What started out as a mere pile of rubble has now sprouted into a blooming, experimental space for students to grow their own vegetables, fruits and herbs.
Members of Students for Sustainable Agriculture (Sus-Ag) have spent the summer cultivating their very own crops in the micro-farm on campus, located atop the hill behind the soccer fields near Esopus Hall. Fourth-year environmental studies contract major and Sus-Ag President Billie Golan described the micro-farm as “more than a garden but less than a farm,” with summer produce including rainbow chard, kale, bokchoy, tomatoes, peppers, eggplant, watermelon, mint, parsley, basil, calendula, morning glories, marigolds and more.
With a group of 20 students living in New Paltz throughout the summer, Sus-Ag found a way to better upkeep the micro-farm unlike they had in the past.
“We’ve had a tumultuous past with the garden,” Golan said. “There used to be a small one next to a dorm building that wasn’t receiving upkeep, and because the college was focusing on aesthetics, they ripped it up and gave us the rubble pile to deal with.”
But the student members of Sus-Ag proved they could grow their plethora of fresh crops from just about nothing. Members built their own fence in order to keep stray animals such as deer from eating the food. After the fence was built, the club received access to the greenhouse on campus, where they began to germinate their own seedlings.
Golan said that since the fruition of the micro-farm at the beginning of the summer, Sus-Ag has grown at least 100 pounds of vegetables, with all seeds being donated from farms that club members have volunteered at past and present, such as Acorn Hill Farm, Huguenot Street Farm and Phillie’s Bridge Farm Project. Now, Golan said, the main issue is figuring out what to do with their abundance of fresh food.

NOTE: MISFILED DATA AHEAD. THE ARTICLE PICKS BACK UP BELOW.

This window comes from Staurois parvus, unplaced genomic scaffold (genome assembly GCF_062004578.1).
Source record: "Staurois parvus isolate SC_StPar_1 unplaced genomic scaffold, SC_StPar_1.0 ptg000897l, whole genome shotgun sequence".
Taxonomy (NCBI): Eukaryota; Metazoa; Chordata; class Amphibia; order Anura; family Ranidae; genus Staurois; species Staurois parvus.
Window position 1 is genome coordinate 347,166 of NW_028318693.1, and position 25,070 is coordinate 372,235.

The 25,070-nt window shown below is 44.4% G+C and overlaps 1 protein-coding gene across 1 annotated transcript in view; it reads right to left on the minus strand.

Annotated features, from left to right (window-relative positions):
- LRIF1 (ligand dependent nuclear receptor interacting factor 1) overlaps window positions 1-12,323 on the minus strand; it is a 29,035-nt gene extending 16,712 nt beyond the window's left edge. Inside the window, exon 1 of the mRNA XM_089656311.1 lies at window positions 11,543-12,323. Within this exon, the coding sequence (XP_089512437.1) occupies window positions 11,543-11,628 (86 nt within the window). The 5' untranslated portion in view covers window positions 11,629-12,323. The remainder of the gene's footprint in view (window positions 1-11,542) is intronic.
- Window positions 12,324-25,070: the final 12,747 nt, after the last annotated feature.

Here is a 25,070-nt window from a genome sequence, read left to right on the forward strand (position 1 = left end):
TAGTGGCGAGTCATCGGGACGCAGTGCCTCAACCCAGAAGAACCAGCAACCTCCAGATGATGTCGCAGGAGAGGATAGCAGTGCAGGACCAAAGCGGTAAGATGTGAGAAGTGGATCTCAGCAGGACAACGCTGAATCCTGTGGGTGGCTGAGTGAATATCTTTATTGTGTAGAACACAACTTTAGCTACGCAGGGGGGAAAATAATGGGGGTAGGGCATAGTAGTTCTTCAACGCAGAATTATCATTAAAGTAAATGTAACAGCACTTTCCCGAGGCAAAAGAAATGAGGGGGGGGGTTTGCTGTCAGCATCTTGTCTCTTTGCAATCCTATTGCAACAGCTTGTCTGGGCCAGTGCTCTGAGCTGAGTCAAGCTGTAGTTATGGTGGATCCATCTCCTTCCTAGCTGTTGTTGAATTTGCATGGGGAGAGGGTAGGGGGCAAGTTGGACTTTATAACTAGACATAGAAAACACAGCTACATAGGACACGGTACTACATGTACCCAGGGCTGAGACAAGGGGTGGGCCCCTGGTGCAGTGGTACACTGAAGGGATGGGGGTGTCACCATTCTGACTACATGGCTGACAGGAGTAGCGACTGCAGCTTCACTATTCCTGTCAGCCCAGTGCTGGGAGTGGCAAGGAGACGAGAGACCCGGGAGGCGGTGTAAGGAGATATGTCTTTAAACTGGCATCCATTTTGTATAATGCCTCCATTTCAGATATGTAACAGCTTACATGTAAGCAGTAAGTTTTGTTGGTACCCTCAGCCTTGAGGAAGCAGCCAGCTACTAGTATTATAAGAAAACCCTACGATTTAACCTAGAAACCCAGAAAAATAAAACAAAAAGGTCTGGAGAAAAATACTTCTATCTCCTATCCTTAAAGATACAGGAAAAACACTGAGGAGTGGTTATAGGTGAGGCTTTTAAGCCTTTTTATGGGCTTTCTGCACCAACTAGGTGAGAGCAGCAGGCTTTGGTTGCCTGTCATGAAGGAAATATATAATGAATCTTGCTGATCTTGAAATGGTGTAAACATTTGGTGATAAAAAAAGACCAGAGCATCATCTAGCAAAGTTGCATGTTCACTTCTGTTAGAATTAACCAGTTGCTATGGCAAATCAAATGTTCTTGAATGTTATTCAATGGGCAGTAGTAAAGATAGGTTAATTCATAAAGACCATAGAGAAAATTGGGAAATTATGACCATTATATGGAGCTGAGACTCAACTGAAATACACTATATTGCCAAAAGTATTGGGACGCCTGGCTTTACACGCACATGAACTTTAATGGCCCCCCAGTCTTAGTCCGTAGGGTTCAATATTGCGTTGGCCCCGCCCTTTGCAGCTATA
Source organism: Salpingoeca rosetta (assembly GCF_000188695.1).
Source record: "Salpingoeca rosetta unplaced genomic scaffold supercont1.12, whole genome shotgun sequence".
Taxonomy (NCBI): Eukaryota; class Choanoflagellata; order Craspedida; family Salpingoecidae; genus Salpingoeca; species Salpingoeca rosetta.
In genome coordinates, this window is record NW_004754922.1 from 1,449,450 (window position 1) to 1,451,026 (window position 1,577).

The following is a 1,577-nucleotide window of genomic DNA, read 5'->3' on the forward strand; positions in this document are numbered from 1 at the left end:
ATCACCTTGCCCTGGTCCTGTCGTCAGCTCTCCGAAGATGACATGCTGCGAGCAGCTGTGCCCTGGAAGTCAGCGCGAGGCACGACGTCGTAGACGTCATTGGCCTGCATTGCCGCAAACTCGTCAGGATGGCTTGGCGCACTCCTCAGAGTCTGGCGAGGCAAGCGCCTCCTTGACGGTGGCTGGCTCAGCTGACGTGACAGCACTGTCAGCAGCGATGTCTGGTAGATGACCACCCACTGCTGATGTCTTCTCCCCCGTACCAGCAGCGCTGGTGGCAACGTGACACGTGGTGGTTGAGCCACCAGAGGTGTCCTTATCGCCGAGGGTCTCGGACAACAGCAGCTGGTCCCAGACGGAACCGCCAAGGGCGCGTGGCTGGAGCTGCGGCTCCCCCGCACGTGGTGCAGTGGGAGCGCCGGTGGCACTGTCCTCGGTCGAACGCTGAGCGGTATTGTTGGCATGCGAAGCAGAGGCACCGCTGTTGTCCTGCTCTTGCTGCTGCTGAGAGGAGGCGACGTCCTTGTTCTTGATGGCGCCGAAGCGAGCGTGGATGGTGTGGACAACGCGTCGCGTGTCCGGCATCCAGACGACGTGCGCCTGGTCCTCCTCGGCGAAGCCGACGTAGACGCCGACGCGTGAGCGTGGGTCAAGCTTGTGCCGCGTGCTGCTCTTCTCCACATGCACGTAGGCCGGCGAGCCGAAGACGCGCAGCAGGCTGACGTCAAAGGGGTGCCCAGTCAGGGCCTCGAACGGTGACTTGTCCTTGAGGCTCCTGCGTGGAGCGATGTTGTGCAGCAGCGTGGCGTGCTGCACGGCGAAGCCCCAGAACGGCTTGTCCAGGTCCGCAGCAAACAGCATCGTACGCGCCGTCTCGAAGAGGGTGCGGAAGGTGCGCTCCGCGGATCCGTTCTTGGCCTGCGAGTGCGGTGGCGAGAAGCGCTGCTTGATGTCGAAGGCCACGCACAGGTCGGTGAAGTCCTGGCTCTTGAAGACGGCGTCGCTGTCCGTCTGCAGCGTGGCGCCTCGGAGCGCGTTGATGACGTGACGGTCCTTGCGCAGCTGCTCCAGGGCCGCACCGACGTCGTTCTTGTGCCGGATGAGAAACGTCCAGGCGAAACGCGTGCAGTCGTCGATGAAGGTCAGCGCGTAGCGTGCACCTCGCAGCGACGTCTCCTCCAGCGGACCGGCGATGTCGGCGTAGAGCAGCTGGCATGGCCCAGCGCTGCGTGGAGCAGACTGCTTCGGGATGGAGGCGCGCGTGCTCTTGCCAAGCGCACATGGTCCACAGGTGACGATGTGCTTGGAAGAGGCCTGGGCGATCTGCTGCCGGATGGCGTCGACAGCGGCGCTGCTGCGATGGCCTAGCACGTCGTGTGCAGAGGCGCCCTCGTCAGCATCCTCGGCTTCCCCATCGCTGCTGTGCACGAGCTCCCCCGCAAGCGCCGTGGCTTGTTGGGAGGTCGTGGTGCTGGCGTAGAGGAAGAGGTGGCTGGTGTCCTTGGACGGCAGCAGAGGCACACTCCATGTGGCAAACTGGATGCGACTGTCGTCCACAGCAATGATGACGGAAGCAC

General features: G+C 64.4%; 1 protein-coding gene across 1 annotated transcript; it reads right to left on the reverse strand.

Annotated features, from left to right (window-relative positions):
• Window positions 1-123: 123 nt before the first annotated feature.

“Everything we’ve produced we’ve been eating ourselves,” Golan said. “A lot of us haven’t had to buy vegetables in a long time. But even though it’s a small space we produce more than we can eat, so what we are trying to do is give it away to students, faculty and food pantries that need them.”
Brenna Rathbone, member of Sus-Ag and third-year international relations major with a minor in environmental studies, worked on the micro-farm at least three days a week during the summer. By working on the micro-farm and acquiring farm experience, she said that she’s gained a greater appreciation for the work farmers do.
“I never realized how much work farming was and how much of a science it is,” she said. “I have such a greater appreciation for where food comes from and I, myself, have become much less wasteful of food.”
Rathbone said that after learning how to grow her own crops, she has no doubt that others within the community can learn to sustain themselves as well.
“There is a lot of learning that the campus and community can do,” she said. “Yes, there is a lot that goes into the farming, but if it becomes a part of your everyday life, it would be just like going to the grocery store. It’s just about changing what you focus your energy on.”
In the future, Sus-Ag hopes to be able to create a more central location for the micro-farm on campus, allowing it to be more known and accessible to students, faculty and community members. Golan also said a main goal would be to get more students and faculty involved with the micro-farm as well as further educating them about nutrition and sustainability.
“You never regret learning how to grow your own food,” she said. “The more people know how to grow their own food, the better off they’ll be. And the micro-farm is right here on campus, so you can walk there and you can come back with cucumbers or a piece of watermelon, and that’s really special.”